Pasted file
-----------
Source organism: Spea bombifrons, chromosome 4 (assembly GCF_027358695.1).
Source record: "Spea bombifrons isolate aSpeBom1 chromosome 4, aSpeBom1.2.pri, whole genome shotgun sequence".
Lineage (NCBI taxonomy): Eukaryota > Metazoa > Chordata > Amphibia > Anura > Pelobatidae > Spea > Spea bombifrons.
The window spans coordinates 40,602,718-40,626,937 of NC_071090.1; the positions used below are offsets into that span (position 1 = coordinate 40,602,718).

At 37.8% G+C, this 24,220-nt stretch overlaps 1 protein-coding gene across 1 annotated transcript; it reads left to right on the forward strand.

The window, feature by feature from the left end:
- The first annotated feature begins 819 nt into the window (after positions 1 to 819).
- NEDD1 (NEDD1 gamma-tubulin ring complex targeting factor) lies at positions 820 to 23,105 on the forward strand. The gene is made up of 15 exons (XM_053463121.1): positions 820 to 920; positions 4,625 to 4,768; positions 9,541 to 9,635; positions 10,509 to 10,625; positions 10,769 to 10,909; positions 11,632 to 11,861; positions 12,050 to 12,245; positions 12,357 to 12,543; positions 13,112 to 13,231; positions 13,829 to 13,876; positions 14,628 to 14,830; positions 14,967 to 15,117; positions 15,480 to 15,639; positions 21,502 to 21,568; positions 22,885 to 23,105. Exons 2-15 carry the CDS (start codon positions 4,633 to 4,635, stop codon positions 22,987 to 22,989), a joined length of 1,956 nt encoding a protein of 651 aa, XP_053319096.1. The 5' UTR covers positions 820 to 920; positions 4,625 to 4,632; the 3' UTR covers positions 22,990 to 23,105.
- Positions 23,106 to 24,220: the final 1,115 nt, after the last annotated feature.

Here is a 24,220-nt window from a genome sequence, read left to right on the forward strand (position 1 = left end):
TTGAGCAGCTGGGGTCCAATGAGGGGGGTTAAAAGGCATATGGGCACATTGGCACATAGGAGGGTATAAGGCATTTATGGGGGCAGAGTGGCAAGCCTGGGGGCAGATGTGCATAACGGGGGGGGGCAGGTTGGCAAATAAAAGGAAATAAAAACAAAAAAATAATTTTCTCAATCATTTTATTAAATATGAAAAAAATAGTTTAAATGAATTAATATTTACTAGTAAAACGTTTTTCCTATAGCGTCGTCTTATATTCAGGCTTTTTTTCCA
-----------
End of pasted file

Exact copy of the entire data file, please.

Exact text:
Source organism: Spea bombifrons, chromosome 4 (assembly GCF_027358695.1).
Source record: "Spea bombifrons isolate aSpeBom1 chromosome 4, aSpeBom1.2.pri, whole genome shotgun sequence".
Lineage (NCBI taxonomy): Eukaryota > Metazoa > Chordata > Amphibia > Anura > Pelobatidae > Spea > Spea bombifrons.
The window spans coordinates 40,602,718-40,626,937 of NC_071090.1; the positions used below are offsets into that span (position 1 = coordinate 40,602,718).

At 37.8% G+C, this 24,220-nt stretch overlaps 1 protein-coding gene across 1 annotated transcript; it reads left to right on the forward strand.

The window, feature by feature from the left end:
- The first annotated feature begins 819 nt into the window (after positions 1 to 819).
- NEDD1 (NEDD1 gamma-tubulin ring complex targeting factor) lies at positions 820 to 23,105 on the forward strand. The gene is made up of 15 exons (XM_053463121.1): positions 820 to 920; positions 4,625 to 4,768; positions 9,541 to 9,635; positions 10,509 to 10,625; positions 10,769 to 10,909; positions 11,632 to 11,861; positions 12,050 to 12,245; positions 12,357 to 12,543; positions 13,112 to 13,231; positions 13,829 to 13,876; positions 14,628 to 14,830; positions 14,967 to 15,117; positions 15,480 to 15,639; positions 21,502 to 21,568; positions 22,885 to 23,105. Exons 2-15 carry the CDS (start codon positions 4,633 to 4,635, stop codon positions 22,987 to 22,989), a joined length of 1,956 nt encoding a protein of 651 aa, XP_053319096.1. The 5' UTR covers positions 820 to 920; positions 4,625 to 4,632; the 3' UTR covers positions 22,990 to 23,105.
- Positions 23,106 to 24,220: the final 1,115 nt, after the last annotated feature.

Here is a 24,220-nt window from a genome sequence, read left to right on the forward strand (position 1 = left end):
TTGAGCAGCTGGGGTCCAATGAGGGGGGTTAAAAGGCATATGGGCACATTGGCACATAGGAGGGTATAAGGCATTTATGGGGGCAGAGTGGCAAGCCTGGGGGCAGATGTGCATAACGGGGGGGGGCAGGTTGGCAAATAAAAGGAAATAAAAACAAAAAAATAATTTTCTCAATCATTTTATTAAATATGAAAAAAATAGTTTAAATGAATTAATATTTACTAGTAAAACGTTTTTCCTATAGCGTCGTCTTATATTCAGGCTTTTTTTCCA